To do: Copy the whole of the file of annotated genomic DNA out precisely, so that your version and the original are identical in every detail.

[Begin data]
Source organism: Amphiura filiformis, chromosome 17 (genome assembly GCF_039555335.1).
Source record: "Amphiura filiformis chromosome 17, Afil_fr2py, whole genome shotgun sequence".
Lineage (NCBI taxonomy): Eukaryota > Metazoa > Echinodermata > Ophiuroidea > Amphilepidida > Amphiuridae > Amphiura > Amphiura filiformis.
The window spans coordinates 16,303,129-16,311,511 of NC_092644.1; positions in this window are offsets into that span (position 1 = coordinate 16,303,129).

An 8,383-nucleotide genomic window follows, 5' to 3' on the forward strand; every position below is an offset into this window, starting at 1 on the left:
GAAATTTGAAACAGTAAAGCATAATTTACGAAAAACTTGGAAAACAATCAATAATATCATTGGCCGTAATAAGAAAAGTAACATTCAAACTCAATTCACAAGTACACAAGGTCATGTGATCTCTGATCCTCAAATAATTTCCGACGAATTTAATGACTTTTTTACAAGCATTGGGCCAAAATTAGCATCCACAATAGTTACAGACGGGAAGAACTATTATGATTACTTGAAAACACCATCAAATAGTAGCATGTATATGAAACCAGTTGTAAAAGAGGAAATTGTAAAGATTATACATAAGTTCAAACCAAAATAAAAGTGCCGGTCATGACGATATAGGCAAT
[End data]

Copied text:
Source organism: Amphiura filiformis, chromosome 17 (genome assembly GCF_039555335.1).
Source record: "Amphiura filiformis chromosome 17, Afil_fr2py, whole genome shotgun sequence".
Lineage (NCBI taxonomy): Eukaryota > Metazoa > Echinodermata > Ophiuroidea > Amphilepidida > Amphiuridae > Amphiura > Amphiura filiformis.
The window spans coordinates 16,303,129-16,311,511 of NC_092644.1; positions in this window are offsets into that span (position 1 = coordinate 16,303,129).

An 8,383-nucleotide genomic window follows, 5' to 3' on the forward strand; every position below is an offset into this window, starting at 1 on the left:
GAAATTTGAAACAGTAAAGCATAATTTACGAAAAACTTGGAAAACAATCAATAATATCATTGGCCGTAATAAGAAAAGTAACATTCAAACTCAATTCACAAGTACACAAGGTCATGTGATCTCTGATCCTCAAATAATTTCCGACGAATTTAATGACTTTTTTACAAGCATTGGGCCAAAATTAGCATCCACAATAGTTACAGACGGGAAGAACTATTATGATTACTTGAAAACACCATCAAATAGTAGCATGTATATGAAACCAGTTGTAAAAGAGGAAATTGTAAAGATTATACATAAGTTCAAACCAAAATAAAAGTGCCGGTCATGACGATATAGGCAAT